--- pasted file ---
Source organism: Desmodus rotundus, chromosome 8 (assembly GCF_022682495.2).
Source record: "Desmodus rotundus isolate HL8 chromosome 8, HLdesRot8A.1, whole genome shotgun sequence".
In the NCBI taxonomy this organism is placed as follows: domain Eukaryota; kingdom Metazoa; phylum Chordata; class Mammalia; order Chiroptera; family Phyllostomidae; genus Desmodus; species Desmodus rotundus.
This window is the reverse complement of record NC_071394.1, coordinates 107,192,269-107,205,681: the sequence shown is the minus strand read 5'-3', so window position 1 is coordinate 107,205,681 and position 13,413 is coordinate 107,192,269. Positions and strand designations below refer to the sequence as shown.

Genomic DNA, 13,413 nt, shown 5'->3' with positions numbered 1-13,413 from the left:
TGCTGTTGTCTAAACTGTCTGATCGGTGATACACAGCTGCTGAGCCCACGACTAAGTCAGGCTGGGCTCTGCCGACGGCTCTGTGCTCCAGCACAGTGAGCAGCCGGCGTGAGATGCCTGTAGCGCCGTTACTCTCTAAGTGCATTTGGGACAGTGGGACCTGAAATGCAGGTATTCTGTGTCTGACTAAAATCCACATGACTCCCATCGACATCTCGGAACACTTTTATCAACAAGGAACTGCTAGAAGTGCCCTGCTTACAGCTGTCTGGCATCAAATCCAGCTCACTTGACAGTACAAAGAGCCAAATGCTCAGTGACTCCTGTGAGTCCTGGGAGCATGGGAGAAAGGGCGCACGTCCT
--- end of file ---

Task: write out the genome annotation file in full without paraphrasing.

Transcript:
Source organism: Desmodus rotundus, chromosome 8 (assembly GCF_022682495.2).
Source record: "Desmodus rotundus isolate HL8 chromosome 8, HLdesRot8A.1, whole genome shotgun sequence".
In the NCBI taxonomy this organism is placed as follows: domain Eukaryota; kingdom Metazoa; phylum Chordata; class Mammalia; order Chiroptera; family Phyllostomidae; genus Desmodus; species Desmodus rotundus.
This window is the reverse complement of record NC_071394.1, coordinates 107,192,269-107,205,681: the sequence shown is the minus strand read 5'-3', so window position 1 is coordinate 107,205,681 and position 13,413 is coordinate 107,192,269. Positions and strand designations below refer to the sequence as shown.

Genomic DNA, 13,413 nt, shown 5'->3' with positions numbered 1-13,413 from the left:
TGCTGTTGTCTAAACTGTCTGATCGGTGATACACAGCTGCTGAGCCCACGACTAAGTCAGGCTGGGCTCTGCCGACGGCTCTGTGCTCCAGCACAGTGAGCAGCCGGCGTGAGATGCCTGTAGCGCCGTTACTCTCTAAGTGCATTTGGGACAGTGGGACCTGAAATGCAGGTATTCTGTGTCTGACTAAAATCCACATGACTCCCATCGACATCTCGGAACACTTTTATCAACAAGGAACTGCTAGAAGTGCCCTGCTTACAGCTGTCTGGCATCAAATCCAGCTCACTTGACAGTACAAAGAGCCAAATGCTCAGTGACTCCTGTGAGTCCTGGGAGCATGGGAGAAAGGGCGCACGTCCT